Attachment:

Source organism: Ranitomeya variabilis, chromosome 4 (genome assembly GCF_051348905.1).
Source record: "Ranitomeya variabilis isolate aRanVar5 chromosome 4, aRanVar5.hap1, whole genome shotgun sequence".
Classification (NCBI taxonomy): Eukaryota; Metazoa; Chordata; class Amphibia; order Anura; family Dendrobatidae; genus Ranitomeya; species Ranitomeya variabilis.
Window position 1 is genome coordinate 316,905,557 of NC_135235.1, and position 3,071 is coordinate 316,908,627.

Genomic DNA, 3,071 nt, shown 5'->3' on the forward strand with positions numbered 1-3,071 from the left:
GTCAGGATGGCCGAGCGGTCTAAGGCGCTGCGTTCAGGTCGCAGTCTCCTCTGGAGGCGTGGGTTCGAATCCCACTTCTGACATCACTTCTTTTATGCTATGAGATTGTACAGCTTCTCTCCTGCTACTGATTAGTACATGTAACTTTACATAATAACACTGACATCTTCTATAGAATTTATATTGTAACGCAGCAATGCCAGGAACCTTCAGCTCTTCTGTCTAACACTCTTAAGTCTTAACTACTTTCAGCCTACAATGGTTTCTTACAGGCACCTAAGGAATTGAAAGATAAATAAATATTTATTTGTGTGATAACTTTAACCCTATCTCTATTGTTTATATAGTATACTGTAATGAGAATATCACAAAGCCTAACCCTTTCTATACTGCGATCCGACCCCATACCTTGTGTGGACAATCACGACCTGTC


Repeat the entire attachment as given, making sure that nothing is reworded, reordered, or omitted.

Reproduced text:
Source organism: Ranitomeya variabilis, chromosome 4 (genome assembly GCF_051348905.1).
Source record: "Ranitomeya variabilis isolate aRanVar5 chromosome 4, aRanVar5.hap1, whole genome shotgun sequence".
Classification (NCBI taxonomy): Eukaryota; Metazoa; Chordata; class Amphibia; order Anura; family Dendrobatidae; genus Ranitomeya; species Ranitomeya variabilis.
Window position 1 is genome coordinate 316,905,557 of NC_135235.1, and position 3,071 is coordinate 316,908,627.

Genomic DNA, 3,071 nt, shown 5'->3' on the forward strand with positions numbered 1-3,071 from the left:
GTCAGGATGGCCGAGCGGTCTAAGGCGCTGCGTTCAGGTCGCAGTCTCCTCTGGAGGCGTGGGTTCGAATCCCACTTCTGACATCACTTCTTTTATGCTATGAGATTGTACAGCTTCTCTCCTGCTACTGATTAGTACATGTAACTTTACATAATAACACTGACATCTTCTATAGAATTTATATTGTAACGCAGCAATGCCAGGAACCTTCAGCTCTTCTGTCTAACACTCTTAAGTCTTAACTACTTTCAGCCTACAATGGTTTCTTACAGGCACCTAAGGAATTGAAAGATAAATAAATATTTATTTGTGTGATAACTTTAACCCTATCTCTATTGTTTATATAGTATACTGTAATGAGAATATCACAAAGCCTAACCCTTTCTATACTGCGATCCGACCCCATACCTTGTGTGGACAATCACGACCTGTC